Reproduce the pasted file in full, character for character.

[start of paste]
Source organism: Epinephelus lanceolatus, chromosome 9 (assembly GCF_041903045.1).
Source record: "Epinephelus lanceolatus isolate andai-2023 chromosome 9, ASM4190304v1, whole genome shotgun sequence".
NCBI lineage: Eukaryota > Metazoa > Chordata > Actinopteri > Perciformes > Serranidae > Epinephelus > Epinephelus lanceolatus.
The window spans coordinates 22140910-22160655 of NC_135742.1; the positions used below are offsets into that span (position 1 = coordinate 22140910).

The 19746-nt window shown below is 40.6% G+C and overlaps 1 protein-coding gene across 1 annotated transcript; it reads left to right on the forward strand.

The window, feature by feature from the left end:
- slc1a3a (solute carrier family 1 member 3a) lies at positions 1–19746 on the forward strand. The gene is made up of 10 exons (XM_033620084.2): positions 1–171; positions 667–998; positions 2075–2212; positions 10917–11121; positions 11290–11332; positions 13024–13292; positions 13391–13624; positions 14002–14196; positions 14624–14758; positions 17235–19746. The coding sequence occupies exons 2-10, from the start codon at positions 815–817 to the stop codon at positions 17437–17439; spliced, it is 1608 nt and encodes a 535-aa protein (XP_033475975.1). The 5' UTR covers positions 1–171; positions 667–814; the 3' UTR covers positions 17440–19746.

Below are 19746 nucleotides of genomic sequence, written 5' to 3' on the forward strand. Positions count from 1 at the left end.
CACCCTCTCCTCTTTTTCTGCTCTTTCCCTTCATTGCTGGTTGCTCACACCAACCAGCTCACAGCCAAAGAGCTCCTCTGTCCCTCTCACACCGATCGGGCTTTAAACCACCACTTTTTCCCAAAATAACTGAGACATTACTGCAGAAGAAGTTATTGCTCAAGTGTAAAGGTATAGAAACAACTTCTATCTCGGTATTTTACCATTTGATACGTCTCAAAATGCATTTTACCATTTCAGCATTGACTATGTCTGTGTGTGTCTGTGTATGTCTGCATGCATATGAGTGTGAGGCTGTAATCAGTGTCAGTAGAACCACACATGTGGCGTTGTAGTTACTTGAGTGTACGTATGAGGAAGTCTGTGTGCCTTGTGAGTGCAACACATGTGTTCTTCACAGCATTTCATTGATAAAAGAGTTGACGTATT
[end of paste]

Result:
Source organism: Epinephelus lanceolatus, chromosome 9 (assembly GCF_041903045.1).
Source record: "Epinephelus lanceolatus isolate andai-2023 chromosome 9, ASM4190304v1, whole genome shotgun sequence".
NCBI lineage: Eukaryota > Metazoa > Chordata > Actinopteri > Perciformes > Serranidae > Epinephelus > Epinephelus lanceolatus.
The window spans coordinates 22140910-22160655 of NC_135742.1; the positions used below are offsets into that span (position 1 = coordinate 22140910).

The 19746-nt window shown below is 40.6% G+C and overlaps 1 protein-coding gene across 1 annotated transcript; it reads left to right on the forward strand.

The window, feature by feature from the left end:
- slc1a3a (solute carrier family 1 member 3a) lies at positions 1–19746 on the forward strand. The gene is made up of 10 exons (XM_033620084.2): positions 1–171; positions 667–998; positions 2075–2212; positions 10917–11121; positions 11290–11332; positions 13024–13292; positions 13391–13624; positions 14002–14196; positions 14624–14758; positions 17235–19746. The coding sequence occupies exons 2-10, from the start codon at positions 815–817 to the stop codon at positions 17437–17439; spliced, it is 1608 nt and encodes a 535-aa protein (XP_033475975.1). The 5' UTR covers positions 1–171; positions 667–814; the 3' UTR covers positions 17440–19746.

Below are 19746 nucleotides of genomic sequence, written 5' to 3' on the forward strand. Positions count from 1 at the left end.
CACCCTCTCCTCTTTTTCTGCTCTTTCCCTTCATTGCTGGTTGCTCACACCAACCAGCTCACAGCCAAAGAGCTCCTCTGTCCCTCTCACACCGATCGGGCTTTAAACCACCACTTTTTCCCAAAATAACTGAGACATTACTGCAGAAGAAGTTATTGCTCAAGTGTAAAGGTATAGAAACAACTTCTATCTCGGTATTTTACCATTTGATACGTCTCAAAATGCATTTTACCATTTCAGCATTGACTATGTCTGTGTGTGTCTGTGTATGTCTGCATGCATATGAGTGTGAGGCTGTAATCAGTGTCAGTAGAACCACACATGTGGCGTTGTAGTTACTTGAGTGTACGTATGAGGAAGTCTGTGTGCCTTGTGAGTGCAACACATGTGTTCTTCACAGCATTTCATTGATAAAAGAGTTGACGTATT